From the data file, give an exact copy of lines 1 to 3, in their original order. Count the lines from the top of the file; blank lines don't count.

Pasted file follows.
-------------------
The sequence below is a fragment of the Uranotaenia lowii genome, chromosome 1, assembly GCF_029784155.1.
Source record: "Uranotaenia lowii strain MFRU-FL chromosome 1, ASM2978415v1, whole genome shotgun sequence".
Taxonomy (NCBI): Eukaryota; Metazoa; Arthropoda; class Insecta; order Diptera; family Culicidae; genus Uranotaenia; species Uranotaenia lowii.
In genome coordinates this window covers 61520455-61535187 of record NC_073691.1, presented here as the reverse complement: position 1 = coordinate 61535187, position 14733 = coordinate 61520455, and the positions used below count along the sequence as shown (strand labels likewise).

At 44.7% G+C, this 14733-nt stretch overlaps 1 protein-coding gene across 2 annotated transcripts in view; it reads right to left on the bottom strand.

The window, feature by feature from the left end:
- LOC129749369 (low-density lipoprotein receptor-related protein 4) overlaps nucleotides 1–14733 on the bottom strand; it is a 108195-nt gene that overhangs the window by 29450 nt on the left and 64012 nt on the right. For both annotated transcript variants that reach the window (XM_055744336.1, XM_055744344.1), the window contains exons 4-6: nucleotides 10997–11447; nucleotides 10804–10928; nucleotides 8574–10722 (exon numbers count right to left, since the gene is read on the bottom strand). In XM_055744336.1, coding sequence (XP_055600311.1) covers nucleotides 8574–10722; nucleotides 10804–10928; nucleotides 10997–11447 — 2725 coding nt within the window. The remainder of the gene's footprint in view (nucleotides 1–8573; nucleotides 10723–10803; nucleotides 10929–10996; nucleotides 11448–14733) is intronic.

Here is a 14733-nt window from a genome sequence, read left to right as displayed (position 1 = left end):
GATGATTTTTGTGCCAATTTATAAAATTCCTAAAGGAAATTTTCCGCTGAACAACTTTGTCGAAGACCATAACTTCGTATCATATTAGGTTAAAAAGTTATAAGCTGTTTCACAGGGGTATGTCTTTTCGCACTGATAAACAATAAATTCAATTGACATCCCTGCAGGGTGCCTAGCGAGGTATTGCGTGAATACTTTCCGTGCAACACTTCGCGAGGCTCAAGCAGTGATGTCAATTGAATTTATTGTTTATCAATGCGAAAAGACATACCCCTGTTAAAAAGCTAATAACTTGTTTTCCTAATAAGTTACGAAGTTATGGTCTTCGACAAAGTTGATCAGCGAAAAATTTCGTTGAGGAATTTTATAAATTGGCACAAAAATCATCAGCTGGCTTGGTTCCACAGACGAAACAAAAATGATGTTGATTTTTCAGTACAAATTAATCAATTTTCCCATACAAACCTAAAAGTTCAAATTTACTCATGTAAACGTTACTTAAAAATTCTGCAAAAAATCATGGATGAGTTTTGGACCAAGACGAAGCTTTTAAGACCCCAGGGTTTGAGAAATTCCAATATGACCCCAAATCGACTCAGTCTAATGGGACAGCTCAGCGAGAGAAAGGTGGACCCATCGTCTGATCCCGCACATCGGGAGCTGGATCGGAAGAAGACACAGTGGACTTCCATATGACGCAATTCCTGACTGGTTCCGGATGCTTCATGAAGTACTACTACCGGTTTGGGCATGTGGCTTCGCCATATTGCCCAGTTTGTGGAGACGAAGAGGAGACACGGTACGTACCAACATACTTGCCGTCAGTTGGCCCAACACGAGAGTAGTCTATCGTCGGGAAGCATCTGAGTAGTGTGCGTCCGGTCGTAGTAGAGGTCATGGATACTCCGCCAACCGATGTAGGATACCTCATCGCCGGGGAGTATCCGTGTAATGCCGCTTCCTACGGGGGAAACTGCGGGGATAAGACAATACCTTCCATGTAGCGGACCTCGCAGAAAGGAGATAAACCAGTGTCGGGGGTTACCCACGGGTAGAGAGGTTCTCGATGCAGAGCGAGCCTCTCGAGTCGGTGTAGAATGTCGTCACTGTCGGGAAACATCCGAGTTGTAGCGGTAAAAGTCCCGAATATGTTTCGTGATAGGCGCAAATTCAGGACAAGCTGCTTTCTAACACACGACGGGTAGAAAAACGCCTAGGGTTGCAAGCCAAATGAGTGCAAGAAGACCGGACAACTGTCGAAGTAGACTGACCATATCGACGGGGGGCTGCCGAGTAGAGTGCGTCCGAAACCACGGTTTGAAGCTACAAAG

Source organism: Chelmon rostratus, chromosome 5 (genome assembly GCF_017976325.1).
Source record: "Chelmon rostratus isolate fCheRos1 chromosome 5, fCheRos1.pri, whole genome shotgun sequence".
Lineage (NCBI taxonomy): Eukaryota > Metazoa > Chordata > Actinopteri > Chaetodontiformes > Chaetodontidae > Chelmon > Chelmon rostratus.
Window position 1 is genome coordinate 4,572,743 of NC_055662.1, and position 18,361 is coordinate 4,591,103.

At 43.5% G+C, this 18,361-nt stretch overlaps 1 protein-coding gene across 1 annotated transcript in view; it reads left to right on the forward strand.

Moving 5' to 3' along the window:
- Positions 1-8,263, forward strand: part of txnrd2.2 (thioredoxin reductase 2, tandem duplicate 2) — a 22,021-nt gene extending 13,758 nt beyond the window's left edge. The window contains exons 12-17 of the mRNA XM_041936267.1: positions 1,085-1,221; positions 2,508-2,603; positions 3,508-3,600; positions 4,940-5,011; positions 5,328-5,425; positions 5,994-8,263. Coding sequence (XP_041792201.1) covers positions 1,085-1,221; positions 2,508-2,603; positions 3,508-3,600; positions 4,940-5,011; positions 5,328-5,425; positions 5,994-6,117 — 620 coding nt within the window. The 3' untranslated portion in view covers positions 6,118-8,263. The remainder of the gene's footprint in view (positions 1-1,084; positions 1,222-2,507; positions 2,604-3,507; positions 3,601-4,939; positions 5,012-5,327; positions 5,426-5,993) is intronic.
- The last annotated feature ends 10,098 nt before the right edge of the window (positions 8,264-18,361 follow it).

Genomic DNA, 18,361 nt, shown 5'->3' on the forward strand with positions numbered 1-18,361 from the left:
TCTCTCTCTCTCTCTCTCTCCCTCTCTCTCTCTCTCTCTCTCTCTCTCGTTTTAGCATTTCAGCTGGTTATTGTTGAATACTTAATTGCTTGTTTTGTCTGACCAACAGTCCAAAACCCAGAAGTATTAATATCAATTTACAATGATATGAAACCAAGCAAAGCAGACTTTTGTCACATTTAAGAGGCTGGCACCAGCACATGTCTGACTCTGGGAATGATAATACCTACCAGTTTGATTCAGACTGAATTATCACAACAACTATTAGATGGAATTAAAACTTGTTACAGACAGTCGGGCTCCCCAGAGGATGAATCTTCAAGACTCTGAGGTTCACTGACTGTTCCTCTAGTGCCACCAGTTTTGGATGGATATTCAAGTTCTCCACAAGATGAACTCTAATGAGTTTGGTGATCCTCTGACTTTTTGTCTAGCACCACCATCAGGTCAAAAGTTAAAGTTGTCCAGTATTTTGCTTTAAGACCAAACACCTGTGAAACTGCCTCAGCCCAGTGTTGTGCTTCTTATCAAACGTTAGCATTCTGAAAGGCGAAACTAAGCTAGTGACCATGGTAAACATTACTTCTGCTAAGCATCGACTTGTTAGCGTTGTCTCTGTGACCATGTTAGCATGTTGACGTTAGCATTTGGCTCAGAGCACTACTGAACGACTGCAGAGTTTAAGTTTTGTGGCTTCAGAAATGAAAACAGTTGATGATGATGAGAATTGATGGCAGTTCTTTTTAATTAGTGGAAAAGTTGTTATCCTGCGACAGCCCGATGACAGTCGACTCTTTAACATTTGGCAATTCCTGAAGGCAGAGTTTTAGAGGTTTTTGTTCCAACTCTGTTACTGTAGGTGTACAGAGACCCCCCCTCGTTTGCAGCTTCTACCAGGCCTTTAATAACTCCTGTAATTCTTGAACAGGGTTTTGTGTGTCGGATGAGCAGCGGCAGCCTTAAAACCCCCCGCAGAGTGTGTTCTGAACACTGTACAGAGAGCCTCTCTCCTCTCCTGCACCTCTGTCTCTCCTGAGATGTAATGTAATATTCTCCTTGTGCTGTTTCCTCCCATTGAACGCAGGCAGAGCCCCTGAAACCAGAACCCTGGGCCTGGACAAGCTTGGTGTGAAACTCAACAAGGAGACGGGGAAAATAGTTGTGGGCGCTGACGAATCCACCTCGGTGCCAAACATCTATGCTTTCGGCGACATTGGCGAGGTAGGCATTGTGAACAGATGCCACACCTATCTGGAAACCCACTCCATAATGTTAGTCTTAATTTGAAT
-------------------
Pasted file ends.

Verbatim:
The sequence below is a fragment of the Uranotaenia lowii genome, chromosome 1, assembly GCF_029784155.1.
Source record: "Uranotaenia lowii strain MFRU-FL chromosome 1, ASM2978415v1, whole genome shotgun sequence".
Taxonomy (NCBI): Eukaryota; Metazoa; Arthropoda; class Insecta; order Diptera; family Culicidae; genus Uranotaenia; species Uranotaenia lowii.